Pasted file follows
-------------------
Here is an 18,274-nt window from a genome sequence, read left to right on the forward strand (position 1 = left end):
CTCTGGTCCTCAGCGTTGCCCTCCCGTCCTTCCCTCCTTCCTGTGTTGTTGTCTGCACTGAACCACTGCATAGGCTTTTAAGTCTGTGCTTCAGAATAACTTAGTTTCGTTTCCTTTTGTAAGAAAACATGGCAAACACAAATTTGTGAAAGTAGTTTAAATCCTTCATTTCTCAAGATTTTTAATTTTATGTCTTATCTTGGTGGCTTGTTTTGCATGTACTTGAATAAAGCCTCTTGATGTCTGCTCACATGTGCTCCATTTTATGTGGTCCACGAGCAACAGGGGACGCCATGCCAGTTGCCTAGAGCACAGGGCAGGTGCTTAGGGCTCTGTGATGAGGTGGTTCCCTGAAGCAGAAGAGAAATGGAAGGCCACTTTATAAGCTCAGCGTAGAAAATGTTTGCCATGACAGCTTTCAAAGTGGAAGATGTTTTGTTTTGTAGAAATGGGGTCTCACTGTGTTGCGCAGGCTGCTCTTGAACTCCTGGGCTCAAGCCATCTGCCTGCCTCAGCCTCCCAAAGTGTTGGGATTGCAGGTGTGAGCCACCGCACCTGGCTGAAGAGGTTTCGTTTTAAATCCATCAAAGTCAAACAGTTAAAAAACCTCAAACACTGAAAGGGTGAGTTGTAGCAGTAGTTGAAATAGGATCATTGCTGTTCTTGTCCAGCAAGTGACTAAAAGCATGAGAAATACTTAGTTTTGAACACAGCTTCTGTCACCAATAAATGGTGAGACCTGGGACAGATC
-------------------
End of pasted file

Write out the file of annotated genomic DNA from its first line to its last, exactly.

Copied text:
Here is an 18,274-nt window from a genome sequence, read left to right on the forward strand (position 1 = left end):
CTCTGGTCCTCAGCGTTGCCCTCCCGTCCTTCCCTCCTTCCTGTGTTGTTGTCTGCACTGAACCACTGCATAGGCTTTTAAGTCTGTGCTTCAGAATAACTTAGTTTCGTTTCCTTTTGTAAGAAAACATGGCAAACACAAATTTGTGAAAGTAGTTTAAATCCTTCATTTCTCAAGATTTTTAATTTTATGTCTTATCTTGGTGGCTTGTTTTGCATGTACTTGAATAAAGCCTCTTGATGTCTGCTCACATGTGCTCCATTTTATGTGGTCCACGAGCAACAGGGGACGCCATGCCAGTTGCCTAGAGCACAGGGCAGGTGCTTAGGGCTCTGTGATGAGGTGGTTCCCTGAAGCAGAAGAGAAATGGAAGGCCACTTTATAAGCTCAGCGTAGAAAATGTTTGCCATGACAGCTTTCAAAGTGGAAGATGTTTTGTTTTGTAGAAATGGGGTCTCACTGTGTTGCGCAGGCTGCTCTTGAACTCCTGGGCTCAAGCCATCTGCCTGCCTCAGCCTCCCAAAGTGTTGGGATTGCAGGTGTGAGCCACCGCACCTGGCTGAAGAGGTTTCGTTTTAAATCCATCAAAGTCAAACAGTTAAAAAACCTCAAACACTGAAAGGGTGAGTTGTAGCAGTAGTTGAAATAGGATCATTGCTGTTCTTGTCCAGCAAGTGACTAAAAGCATGAGAAATACTTAGTTTTGAACACAGCTTCTGTCACCAATAAATGGTGAGACCTGGGACAGATC